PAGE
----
Reuse and recycling becoming more common

What happened to the old furniture from Linnaeusuniversity that Kinnarps took care of? Johan Dahlström is responsible for circular economy at Kinnarps and notes that procurements requiring reuse are becoming more common as well as more extensive. "We welcome the development towards sustainably reusing furniture. Not only is it innovative, but also necessary for achieving greater sustainability in the furniture industry. We’re constantly gaining more experience and working intensively to develop effective methods of being circular and we have come a long way in these areas," he says.

The furniture will live on after it has been serviced or renovated and adapted to the wishes of its new users. Some components were removed from the products that needed to be recycled to be reused as spare parts for other recycled furniture. The remaining components were dismantled and sorted at source. Materials such as metal, plastic and textiles were sent for material recycling, while wood-based parts were converted into briquettes. These are used in Kinnarps’ environmentally adapted heating plant, which heats both the production unit in Kinnarp and the surrounding households.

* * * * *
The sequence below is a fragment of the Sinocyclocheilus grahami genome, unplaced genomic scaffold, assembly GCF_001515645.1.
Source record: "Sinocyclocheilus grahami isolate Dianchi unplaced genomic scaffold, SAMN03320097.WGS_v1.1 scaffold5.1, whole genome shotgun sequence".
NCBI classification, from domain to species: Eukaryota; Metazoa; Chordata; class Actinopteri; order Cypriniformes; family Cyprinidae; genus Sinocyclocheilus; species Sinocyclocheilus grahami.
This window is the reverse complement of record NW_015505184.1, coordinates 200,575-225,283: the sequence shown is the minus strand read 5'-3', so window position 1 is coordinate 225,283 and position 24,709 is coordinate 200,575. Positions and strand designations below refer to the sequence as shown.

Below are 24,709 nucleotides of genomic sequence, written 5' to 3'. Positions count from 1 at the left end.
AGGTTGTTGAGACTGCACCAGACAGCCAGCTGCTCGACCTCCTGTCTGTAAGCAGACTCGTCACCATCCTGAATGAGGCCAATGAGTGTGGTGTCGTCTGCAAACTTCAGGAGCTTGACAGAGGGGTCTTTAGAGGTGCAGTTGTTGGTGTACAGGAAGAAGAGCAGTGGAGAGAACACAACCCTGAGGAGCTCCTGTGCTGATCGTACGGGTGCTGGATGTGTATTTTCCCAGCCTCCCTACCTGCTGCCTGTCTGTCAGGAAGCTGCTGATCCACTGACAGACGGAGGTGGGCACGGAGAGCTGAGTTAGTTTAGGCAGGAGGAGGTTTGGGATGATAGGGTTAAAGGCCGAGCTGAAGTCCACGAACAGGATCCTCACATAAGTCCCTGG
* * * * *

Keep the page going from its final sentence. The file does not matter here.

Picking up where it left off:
There are several different types of ergonomic desks in the staff areas. The storage areas also function as room dividers.

"Height-adjustable tables are examples of products that we see great potential in reusing. The legs can often be reused as they are, and with a customised table top in the customer's desired colour and shape, it becomes a very attractive and sustainable product."

Johan Dahlström, responsible for circular economy at Kinnarps

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The Centrum medio easy chairs are examples of pieces that were reused from the former premises. The easy chairs now function as an inviting meeting place for students and staff in the public areas.

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The corridor has been furnished to invite and support informal meetings. Lean In offers a comfortable and pressure-relieving surface to lean against, whilst also absorbing noise.

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Space storage with RFID locks for staff.

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Both high and low seating have been selected for dynamic learning spaces in the lecture halls.